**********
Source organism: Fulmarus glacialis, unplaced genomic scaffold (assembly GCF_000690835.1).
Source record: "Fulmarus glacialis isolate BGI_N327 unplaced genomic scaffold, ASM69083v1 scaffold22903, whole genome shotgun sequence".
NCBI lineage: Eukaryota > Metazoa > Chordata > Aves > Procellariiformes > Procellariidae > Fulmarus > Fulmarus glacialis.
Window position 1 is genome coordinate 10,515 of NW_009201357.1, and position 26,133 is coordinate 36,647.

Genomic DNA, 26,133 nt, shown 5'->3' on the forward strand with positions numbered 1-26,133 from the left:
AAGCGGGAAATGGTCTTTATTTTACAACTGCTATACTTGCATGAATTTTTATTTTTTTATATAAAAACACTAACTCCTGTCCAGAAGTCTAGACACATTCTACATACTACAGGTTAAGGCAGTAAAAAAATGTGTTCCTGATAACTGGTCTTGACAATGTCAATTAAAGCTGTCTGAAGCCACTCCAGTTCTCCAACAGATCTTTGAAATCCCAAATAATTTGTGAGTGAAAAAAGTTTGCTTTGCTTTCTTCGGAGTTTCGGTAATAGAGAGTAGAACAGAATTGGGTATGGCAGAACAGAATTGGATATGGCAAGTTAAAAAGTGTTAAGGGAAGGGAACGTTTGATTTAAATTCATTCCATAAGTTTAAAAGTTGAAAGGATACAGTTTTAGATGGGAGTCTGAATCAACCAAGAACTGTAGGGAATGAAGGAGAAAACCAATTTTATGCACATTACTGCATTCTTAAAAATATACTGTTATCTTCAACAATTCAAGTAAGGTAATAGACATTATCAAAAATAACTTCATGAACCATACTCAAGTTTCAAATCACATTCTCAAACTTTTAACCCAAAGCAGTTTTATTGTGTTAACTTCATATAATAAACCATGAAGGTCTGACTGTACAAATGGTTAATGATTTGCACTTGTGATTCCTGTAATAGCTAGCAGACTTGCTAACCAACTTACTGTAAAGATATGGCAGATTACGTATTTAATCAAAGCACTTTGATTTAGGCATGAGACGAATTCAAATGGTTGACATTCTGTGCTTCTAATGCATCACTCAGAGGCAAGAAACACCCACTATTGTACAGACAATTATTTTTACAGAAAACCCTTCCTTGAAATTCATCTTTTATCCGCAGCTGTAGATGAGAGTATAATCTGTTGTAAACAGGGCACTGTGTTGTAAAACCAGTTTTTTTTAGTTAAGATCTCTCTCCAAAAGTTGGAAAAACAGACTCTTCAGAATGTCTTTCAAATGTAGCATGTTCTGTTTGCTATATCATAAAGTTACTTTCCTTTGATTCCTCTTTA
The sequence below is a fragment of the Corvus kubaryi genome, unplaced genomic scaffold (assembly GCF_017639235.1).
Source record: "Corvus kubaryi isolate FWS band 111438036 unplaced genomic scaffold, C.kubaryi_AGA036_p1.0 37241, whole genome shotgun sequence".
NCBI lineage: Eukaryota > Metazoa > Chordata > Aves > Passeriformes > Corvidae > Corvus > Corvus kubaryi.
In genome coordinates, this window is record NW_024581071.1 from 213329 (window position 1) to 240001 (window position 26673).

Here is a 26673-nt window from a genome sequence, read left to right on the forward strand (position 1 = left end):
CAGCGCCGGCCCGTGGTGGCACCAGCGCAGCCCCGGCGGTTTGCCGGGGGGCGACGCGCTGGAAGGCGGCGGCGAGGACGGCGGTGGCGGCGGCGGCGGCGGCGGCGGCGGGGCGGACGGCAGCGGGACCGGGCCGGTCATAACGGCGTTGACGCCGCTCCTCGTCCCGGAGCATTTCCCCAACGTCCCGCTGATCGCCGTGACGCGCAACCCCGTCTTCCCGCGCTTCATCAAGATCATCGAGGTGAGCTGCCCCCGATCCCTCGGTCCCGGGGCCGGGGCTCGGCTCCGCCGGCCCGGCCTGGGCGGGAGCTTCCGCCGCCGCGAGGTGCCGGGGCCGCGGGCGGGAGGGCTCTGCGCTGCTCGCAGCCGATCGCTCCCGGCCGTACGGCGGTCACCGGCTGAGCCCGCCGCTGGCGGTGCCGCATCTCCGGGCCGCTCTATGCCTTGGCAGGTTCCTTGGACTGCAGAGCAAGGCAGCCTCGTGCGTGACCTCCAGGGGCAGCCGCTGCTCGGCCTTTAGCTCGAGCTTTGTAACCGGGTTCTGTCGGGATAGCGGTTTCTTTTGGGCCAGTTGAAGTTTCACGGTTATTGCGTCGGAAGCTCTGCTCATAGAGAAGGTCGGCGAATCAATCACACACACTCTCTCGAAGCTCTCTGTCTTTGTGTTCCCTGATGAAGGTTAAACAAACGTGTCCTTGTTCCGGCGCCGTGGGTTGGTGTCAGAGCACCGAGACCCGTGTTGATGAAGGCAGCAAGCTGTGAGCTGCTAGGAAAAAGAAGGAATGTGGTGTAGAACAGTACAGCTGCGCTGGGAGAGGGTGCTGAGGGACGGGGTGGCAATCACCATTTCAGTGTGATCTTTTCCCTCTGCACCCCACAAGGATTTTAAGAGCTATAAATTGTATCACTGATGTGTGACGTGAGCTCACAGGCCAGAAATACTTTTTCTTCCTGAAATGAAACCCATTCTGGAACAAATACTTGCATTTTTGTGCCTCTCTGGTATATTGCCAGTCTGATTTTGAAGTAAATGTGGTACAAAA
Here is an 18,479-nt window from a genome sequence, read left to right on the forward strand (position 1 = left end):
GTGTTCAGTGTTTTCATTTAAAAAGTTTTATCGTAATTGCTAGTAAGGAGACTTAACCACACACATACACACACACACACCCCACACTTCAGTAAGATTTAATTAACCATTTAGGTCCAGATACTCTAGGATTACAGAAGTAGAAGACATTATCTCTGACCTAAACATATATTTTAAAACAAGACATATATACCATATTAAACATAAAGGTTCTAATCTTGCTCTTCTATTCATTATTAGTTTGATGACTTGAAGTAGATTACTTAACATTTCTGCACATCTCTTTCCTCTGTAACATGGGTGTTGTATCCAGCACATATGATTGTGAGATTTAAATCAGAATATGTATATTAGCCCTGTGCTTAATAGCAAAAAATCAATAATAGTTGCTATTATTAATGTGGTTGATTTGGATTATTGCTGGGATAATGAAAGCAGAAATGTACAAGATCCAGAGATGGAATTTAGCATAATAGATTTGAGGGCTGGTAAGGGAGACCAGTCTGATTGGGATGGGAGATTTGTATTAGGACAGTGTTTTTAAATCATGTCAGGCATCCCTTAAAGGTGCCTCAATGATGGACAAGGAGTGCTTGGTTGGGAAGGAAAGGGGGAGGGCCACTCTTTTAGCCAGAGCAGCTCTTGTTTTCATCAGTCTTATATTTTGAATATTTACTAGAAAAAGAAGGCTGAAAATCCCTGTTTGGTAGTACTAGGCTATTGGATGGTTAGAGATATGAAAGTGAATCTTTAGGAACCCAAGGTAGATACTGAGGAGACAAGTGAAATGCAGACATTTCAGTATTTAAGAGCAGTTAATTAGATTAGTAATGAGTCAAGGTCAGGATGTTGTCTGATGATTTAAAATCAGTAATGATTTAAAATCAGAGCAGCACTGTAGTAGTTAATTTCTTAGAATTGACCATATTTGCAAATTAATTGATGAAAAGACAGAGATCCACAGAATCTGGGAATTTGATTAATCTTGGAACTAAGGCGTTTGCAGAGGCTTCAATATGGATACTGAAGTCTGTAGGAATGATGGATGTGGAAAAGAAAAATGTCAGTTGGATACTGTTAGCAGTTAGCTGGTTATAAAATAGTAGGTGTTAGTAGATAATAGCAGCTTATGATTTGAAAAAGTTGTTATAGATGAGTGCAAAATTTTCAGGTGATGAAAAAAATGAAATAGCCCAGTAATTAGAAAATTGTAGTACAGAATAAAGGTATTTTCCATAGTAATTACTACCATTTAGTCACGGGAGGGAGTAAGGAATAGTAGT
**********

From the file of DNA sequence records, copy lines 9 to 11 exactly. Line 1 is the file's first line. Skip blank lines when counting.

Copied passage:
NCBI lineage: Eukaryota > Metazoa > Chordata > Aves > Passeriformes > Corvidae > Corvus > Corvus kubaryi.
In genome coordinates, this window is record NW_024581071.1 from 213329 (window position 1) to 240001 (window position 26673).

Here is a 26673-nt window from a genome sequence, read left to right on the forward strand (position 1 = left end):